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Re: Samples from the Internet

From: <juanrgonzaleza@canonicalscience.com>
Date: Sat, 25 Nov 2006 03:02:34 -0800 (PST)
Message-ID: <3150.217.124.69.245.1164452554.squirrel@webmail.canonicalscience.com>
To: <www-math@w3.org>
Cc: <davidc@nag.co.uk>

David Carlisle said:
>
> <m:apply> <m:mo>&gg;</m:mo>
> is not valid, as can easiy be confirmed with a validating xml parser.

Thanks Carlisle, i also thought was not valid, but i prefer validation
against the spec. About 'easiy'...

2.1.2 MathML Validation [*] says:

  To test MathML-output-compliant processors, there is also MathML
  validation accessible over the Web as an option under the W3C Validation
  Service. Developers of MathML-output-compliant processors are encouraged
  to verify their output using this validator.

Unfortunately, the MathML code

<?xml version='1.0' encoding='utf-8' ?>
<math xmlns='http://www.w3.org/1998/Math/MathML'>
<apply>
 <mo>&gg;</mo>  <!-- put entity for the operator here -->
 <ci>x</ci>
 <cn>0</cn>
</apply>
</math>

tentatively passes the W3C Validation Service [**] selecting the MathML
2.0 doctype on the advanced options. The validation service only warns
about the losed doctype. Of course,

<!DOCTYPE math PUBLIC "-//W3C//DTD MathML 2.0//EN"
"http://www.w3.org/Math/DTD/mathml2/mathml2.dtd">
<?xml version='1.0' encoding='utf-8' ?>
<math xmlns='http://www.w3.org/1998/Math/MathML'>
<apply>
<mo>&gg;</mo> <!-- put entity for the operator here -->
<ci>x</ci>
<cn>0</cn>
</apply>
</math>

when selecting the Doctype option "detect automatically" generates a "This
Page Is Valid MathML 2.0!" when is not.

Please change validator behavior. Or add above example to the list of
prohibited mixes of markup on next spec. for better training.

> On the question of whether to use csymbol or ci they are both allowed in
> exactly the same paces. ci is intended to encode a fairly generic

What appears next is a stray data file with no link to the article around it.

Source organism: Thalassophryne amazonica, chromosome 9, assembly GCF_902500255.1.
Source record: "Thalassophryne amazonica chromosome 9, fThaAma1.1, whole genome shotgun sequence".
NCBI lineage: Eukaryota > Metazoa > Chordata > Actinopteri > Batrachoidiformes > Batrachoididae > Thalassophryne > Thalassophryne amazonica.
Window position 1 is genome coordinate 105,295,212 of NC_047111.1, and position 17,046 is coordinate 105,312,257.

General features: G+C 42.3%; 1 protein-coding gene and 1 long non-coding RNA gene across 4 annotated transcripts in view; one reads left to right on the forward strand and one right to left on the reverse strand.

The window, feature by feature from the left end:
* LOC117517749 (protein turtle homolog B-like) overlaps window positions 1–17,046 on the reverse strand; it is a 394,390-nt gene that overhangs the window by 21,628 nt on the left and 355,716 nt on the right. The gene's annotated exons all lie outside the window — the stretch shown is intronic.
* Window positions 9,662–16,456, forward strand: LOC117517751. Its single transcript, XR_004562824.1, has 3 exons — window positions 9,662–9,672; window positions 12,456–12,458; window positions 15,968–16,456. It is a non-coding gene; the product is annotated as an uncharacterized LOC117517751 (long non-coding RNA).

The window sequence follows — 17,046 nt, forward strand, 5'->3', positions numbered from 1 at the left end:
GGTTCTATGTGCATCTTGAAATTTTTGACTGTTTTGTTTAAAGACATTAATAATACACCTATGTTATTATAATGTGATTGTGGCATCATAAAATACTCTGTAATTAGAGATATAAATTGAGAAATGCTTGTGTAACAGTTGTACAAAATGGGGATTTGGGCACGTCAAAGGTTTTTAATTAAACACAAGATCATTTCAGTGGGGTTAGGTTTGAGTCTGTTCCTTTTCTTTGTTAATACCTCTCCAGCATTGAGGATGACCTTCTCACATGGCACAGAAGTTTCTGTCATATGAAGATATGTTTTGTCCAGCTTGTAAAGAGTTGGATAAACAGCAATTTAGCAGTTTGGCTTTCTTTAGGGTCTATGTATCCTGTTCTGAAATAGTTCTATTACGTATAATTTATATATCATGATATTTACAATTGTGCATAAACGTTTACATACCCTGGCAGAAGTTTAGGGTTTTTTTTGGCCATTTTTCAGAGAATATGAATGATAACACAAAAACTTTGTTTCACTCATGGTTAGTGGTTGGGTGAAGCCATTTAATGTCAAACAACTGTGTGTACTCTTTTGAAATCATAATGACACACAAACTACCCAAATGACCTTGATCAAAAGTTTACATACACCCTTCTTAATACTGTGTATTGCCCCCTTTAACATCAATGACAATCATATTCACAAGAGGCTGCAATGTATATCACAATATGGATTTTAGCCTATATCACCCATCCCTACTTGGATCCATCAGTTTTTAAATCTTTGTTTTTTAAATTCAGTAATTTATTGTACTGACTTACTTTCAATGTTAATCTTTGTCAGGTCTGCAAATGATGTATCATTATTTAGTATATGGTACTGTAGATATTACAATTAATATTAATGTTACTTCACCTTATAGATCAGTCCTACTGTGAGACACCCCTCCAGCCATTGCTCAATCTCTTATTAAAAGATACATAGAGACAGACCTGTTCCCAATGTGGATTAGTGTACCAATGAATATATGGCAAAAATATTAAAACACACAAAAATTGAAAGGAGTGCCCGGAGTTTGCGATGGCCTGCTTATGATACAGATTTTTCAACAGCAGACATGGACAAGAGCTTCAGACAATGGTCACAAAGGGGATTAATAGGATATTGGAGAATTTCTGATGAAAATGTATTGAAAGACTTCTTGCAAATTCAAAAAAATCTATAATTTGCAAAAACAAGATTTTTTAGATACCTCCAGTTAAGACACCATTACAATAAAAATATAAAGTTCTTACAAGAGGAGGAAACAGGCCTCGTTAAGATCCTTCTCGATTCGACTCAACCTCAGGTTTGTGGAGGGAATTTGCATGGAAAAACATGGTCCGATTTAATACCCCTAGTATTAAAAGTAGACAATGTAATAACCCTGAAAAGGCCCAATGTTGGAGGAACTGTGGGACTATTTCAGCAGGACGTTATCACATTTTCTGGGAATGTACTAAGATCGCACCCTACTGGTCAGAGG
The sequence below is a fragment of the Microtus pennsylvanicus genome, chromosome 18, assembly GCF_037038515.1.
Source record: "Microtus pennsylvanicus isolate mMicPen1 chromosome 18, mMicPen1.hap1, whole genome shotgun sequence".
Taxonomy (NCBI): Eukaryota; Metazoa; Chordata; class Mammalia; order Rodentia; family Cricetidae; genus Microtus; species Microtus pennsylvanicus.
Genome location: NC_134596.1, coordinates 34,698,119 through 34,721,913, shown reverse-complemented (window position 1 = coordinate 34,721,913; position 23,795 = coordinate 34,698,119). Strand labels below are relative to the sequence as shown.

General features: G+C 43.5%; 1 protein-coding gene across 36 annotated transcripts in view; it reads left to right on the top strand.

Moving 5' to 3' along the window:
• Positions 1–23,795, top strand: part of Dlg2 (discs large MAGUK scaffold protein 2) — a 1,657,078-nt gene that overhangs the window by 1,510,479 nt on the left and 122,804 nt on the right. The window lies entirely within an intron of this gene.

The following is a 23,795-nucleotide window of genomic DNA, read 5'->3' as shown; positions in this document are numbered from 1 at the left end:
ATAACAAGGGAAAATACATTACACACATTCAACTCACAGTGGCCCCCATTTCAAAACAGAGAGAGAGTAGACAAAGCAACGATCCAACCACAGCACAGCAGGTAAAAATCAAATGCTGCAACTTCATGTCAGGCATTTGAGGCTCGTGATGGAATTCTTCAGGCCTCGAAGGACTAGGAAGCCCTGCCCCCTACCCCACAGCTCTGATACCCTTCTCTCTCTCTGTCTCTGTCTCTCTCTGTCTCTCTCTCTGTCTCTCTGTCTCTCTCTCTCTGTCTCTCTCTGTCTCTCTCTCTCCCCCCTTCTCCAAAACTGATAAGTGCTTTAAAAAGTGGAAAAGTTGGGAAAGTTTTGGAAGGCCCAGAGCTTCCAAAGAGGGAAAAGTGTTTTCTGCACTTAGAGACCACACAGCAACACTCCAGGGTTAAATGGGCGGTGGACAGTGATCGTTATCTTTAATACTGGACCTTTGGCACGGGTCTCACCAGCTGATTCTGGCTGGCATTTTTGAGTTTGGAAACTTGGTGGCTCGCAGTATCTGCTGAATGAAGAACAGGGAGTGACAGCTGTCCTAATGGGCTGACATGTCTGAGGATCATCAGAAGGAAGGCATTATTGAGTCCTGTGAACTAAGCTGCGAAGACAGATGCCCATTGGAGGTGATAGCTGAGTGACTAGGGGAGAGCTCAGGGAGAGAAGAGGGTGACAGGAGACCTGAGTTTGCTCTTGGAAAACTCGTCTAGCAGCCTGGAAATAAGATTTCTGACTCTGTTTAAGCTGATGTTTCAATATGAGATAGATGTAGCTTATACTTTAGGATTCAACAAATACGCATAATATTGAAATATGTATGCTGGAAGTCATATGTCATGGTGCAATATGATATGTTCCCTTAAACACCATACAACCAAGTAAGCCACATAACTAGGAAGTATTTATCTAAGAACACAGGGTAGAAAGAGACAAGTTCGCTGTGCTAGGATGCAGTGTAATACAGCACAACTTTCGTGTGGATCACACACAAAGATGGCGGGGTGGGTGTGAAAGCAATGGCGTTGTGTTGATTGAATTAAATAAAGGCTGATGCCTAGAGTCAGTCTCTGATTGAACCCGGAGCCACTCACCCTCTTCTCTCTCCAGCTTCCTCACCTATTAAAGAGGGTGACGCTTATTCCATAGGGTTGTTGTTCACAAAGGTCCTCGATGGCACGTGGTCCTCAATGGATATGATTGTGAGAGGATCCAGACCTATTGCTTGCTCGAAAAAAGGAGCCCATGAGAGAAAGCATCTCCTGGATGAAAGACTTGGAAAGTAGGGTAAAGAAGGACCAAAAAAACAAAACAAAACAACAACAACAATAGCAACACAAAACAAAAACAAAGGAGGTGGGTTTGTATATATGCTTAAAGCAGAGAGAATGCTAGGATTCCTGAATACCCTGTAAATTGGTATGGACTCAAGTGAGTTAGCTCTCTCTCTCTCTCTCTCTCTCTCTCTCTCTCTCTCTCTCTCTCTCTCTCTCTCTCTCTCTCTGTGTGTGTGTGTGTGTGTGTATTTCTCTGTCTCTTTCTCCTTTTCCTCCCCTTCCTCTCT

> identifier, at one extreme, general variable expressions such as f(x)
> wich you would use ci to encode both f and x.

I see no confusion here f(x) is

<apply>
 <ci type='fn'>f</ci>
 <ci>x</ci>
</apply>

because one can use the _predefined_ type value.

> csymbol can be used to
> indicate that the identifier denotes a symbol with a particuar fixed
> meaning specified externally, however the mathematial distinction
> between what is a fixed meaning and what is variable, is rather vague,
> depending on context that often s not explicit.
>
> David

However there exists none type='Equilibrium' on MathML spec. Therefore i
think that section 4.2.2.1 i cited, that csymbols are used to construct a
symbol whose semantics are not part of the core but defined outside of the
MathML specification, apply. I think would be <csymbol> instead <ci>.

I you claim that both can be used then maybe the spec would be rewritten
in sections 4.2.2.1, 4.4.2.3.1, and others. Explicity saying that
functions not defined in the spec can be encoded both as <csymbol> or <ci>
(or <declare> in some cases).

For instance the next spec fragment:

    To extend the collection of known mathematical functions
    without using the fn element, use the more generally applicable csymbol
    element or use a declare in conjunction with a lambda expression.

would read

    To extend the collection of known mathematical functions
    without using the fn element, use the more generally applicable csymbol
    element or use a declare in conjunction with a lambda expression or use
    a ci element.

In that way the new function 'Equilibrium'

<mml:ci definitionURL="" encoding="">Equilibrium</mml:ci>

would got sense.


[*]  http://www.w3.org/Math/iandi/compliance

[**] http://validator.w3.org/fragment-upload.html
Received on Saturday, 25 November 2006 11:02:53 GMT

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